Tuesday, March 23, 2010

Randy Neugebauer "Baby Killer"




Randy Neugebauer "Baby Killer" on Hot Topics -- Members of Congress were hardly more civil to each other, with one anti-abortion GOP congressman decrying the legislation by shouting "It's a baby killer" on the floor of Congress.

While the remarks were repugnant to many people, First Amendment experts say the outbursts were protected speech because they didn't inspire immediate violence, said David L. Hudson Jr., a scholar at the nonpartisan First Amendment Center in Nashville.

But the overheated rhetoric could lead to political damage for those who oppose the health care reform plan.

"They're going to lose their audience," said Phyllis Gerstenfeld, a professor of criminal justice at Cal State Stanislaus who has studied hate speech. "At this point, to get ears, they're going to have to seem sympathetic."

Added UC Berkeley linguist and author Geoffrey Nunberg: "This way of talking is not going to serve the needs of people who are trying to appeal to independent voters."

Political rhetoric has become increasingly polarized over the past two decades and took an unusually nasty tenor late in the 2008 presidential campaign.

That carried over into the health care debate beginning in 2009, from raucous Tea Party-led protests at congressional town hall meetings to Rep. Joe Wilson, R-S.C., shouting "You lie!" during President Obama's health care address to Congress in September.

U.S. Rep. Randy Neugebauer of Lubbock is a banker, a quiet, polite guy who has made few waves in Congress and was little known beyond West Texas until he shouted out "baby killer" during the tense final hours of the health care debate.

"I'm just trying to represent the people of the 19th Congressional District," Neugebauer told Lubbock TV station KCBD on Monday. "The intensity of the American people was represented in my intensity last night. ... I still believe that that Senate bill is a baby-killing bill."

Neugebauer, a Republican, also denied that he was calling Democratic colleague Bart Stupak a name; he said that his full comment referred to the health care legislation itself.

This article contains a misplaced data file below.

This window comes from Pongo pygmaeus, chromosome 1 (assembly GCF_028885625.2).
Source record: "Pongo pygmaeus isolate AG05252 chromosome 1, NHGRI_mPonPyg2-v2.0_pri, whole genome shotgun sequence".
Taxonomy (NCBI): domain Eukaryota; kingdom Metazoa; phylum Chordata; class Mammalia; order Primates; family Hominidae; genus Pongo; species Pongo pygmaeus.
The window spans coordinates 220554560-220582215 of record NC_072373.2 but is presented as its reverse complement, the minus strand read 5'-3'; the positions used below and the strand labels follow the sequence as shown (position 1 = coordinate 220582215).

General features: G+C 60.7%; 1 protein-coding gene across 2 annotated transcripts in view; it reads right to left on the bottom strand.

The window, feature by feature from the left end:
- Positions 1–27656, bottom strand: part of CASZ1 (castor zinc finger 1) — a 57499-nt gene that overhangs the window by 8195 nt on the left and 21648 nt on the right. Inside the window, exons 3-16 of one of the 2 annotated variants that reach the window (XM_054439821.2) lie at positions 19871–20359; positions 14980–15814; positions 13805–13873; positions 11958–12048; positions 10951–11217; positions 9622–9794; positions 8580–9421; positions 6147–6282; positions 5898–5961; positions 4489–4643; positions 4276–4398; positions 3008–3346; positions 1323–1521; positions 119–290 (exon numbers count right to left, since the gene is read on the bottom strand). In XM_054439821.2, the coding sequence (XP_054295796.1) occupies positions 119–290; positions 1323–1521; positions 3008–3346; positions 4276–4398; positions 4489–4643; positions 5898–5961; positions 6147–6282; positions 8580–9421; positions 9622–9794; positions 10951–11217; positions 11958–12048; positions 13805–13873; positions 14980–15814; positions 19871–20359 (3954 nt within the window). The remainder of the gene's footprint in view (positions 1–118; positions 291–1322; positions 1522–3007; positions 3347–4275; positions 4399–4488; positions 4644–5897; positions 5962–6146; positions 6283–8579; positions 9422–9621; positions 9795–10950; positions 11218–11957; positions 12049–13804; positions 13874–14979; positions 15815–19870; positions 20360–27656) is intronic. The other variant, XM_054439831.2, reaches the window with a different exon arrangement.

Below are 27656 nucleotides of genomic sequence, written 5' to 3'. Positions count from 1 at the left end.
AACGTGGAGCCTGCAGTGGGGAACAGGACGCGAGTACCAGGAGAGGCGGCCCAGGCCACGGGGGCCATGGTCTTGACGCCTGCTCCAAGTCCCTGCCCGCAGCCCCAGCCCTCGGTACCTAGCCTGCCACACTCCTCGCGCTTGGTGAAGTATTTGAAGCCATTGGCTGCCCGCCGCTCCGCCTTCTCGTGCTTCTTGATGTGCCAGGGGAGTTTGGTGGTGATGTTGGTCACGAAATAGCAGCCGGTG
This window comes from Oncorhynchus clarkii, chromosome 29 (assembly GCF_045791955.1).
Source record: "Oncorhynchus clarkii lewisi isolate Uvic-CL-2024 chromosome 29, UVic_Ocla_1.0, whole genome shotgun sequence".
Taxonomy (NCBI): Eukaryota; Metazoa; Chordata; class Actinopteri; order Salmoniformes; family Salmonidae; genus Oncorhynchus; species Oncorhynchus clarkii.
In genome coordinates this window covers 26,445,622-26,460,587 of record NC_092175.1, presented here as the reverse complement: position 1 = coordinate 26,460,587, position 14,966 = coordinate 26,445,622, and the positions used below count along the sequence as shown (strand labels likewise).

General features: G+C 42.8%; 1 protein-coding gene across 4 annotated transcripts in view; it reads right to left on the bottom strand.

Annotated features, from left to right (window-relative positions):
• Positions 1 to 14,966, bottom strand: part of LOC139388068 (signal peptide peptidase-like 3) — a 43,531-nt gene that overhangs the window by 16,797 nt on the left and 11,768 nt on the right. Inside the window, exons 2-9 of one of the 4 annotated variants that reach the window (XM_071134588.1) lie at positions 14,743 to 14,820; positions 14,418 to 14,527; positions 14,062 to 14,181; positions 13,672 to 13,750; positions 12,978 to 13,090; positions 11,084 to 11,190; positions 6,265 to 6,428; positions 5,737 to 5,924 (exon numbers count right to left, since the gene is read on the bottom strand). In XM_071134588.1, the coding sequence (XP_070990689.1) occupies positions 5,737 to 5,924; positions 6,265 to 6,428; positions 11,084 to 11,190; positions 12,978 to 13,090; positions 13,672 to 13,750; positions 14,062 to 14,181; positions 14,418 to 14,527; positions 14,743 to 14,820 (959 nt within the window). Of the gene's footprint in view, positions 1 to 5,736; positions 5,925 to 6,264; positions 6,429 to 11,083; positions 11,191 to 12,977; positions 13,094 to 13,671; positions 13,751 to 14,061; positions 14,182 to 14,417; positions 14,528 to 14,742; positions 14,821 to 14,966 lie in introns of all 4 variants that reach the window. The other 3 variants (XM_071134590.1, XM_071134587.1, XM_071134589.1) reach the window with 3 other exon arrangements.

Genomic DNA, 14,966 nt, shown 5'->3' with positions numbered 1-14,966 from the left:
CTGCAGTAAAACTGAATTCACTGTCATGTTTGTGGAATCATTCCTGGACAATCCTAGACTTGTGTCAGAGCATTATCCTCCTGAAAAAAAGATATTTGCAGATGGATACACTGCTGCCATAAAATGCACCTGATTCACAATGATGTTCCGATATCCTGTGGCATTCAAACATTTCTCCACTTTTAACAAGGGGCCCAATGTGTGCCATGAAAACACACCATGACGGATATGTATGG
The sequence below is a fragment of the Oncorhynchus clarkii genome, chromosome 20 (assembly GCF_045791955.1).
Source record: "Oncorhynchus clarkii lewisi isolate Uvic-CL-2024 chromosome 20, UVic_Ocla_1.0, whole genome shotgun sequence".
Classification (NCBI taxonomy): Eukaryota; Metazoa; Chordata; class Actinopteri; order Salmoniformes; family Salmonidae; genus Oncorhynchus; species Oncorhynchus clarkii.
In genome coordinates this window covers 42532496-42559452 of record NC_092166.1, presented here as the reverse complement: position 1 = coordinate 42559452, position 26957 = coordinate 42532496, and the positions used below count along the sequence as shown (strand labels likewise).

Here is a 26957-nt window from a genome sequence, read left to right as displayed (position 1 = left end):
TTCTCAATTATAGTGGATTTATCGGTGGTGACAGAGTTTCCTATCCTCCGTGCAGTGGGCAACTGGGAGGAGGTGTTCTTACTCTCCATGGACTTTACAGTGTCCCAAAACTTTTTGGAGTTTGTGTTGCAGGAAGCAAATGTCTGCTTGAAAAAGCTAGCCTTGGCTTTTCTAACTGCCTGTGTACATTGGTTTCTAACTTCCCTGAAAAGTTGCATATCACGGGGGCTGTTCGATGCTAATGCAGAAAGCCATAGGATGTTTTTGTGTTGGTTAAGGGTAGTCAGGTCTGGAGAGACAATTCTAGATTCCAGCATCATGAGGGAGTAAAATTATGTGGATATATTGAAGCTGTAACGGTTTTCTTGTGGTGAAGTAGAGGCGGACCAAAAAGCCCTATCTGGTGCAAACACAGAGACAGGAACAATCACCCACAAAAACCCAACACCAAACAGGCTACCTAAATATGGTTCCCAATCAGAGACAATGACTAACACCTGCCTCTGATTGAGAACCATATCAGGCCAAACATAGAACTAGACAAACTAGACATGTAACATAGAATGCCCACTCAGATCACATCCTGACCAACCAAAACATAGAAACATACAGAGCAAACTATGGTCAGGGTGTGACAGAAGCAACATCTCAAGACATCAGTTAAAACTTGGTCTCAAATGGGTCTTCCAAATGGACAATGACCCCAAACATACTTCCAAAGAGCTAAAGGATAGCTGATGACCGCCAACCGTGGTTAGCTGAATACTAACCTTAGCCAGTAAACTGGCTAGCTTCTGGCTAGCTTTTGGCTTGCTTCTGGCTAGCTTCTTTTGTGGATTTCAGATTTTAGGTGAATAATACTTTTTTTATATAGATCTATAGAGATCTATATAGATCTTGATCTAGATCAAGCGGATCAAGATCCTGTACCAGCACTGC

But the fallout was immediate, as Neugebauer was the subject of daylong media reports and White House condemnation. His Democratic opponent called the outburst "embarrassing" both for Neugebauer and the people of West Texas. Allies called it an uncharacteristic flash of intensity from a four-term, 60-year-old Republican whose anti-abortion views run deep.

Still, no one was predicting that the otherwise mild-mannered Neugebauer would turn into quite the sort of cause célèbre as the hot-tempered Rep. Joe Wilson, R-S.C., who heckled Barack Obama as a liar during the president's speech to Congress in September.

Both Wilson and his Democratic opponent quickly raised copious sums of campaign cash after the incident. Neugebauer seemed more sheepish than defiant Monday as he confessed to being the heckler Sunday night.

He issued a written apology to the U.S. House, and he called the apparent target, Stupak, to explain himself.

Democrats viewed it as a damaging pattern of self-inflicted GOP behavior as health care came to a head, in step with racial epithets hurled at black lawmakers and anti-gay slurs aimed at Rep. Barney Frank, D-Mass. These comments, strategists said, kept the focus away from GOP complaints about the cost of the bill and how it was "crammed" down Americans' throats.

At the White House, press secretary Robert Gibbs chastised the heckler, even as he acknowledged that passions ran high.

"We ought to be able to have that debate without the type of language and actions that we've seen in some places over the weekend," he said.

Neugebauer cruised to re-election by a ratio of 3-1 in 2008 and ran unopposed in the GOP primary this month. This year's Democratic opponent, engineer and first-time candidate Andy Wilson, has raised less than $7,000, about 1 percent of the incumbent's war chest.

Wilson said he would have voted for the bill, adding that he finds it "ironic" that Neugebauer would shout at Stupak, who led a group of anti-abortion Democrats demanding guarantees against taxpayer support for abortion.

Lubbock County GOP chairman Chris Winn said Neugebauer has zero to fear in terms of voter backlash. Quite the contrary, he said, because the comments reflect the passions of his constituents.

"Congressman Neugebauer represents his district as a Christian conservative and has done so with a great deal of respect," Winn said. "He's a gentleman, and his words should not be taken as hateful or cruel."

Abortion foes say Neugebauer was right in saying the legislation expands the federal role in paying for and promoting abortion. At the Texas Alliance for Life, executive director Joe Pojman noted that his district is safely Republican.

"He's always been solid on life issues. ... We've always been supportive. This won't change that, obviously," Pojman said.

Neugebauer's other spotlight moment came last summer, when he backed the "birther bill" requiring presidential candidates to show proof they were born on American soil. The liberal MSNBC host Keith Olbermann called him the "Worst Person in the World" for saying he wasn't sure if Obama would qualify.

As for Stupak, he accepted the personal apology but said the breach called for a more explicit apology to the House.

"I also let him know that, while we all have had a very long week and tensions were high leading up to the vote Sunday night, I feel it is important for members to maintain decorum of the House," the Democrat said.

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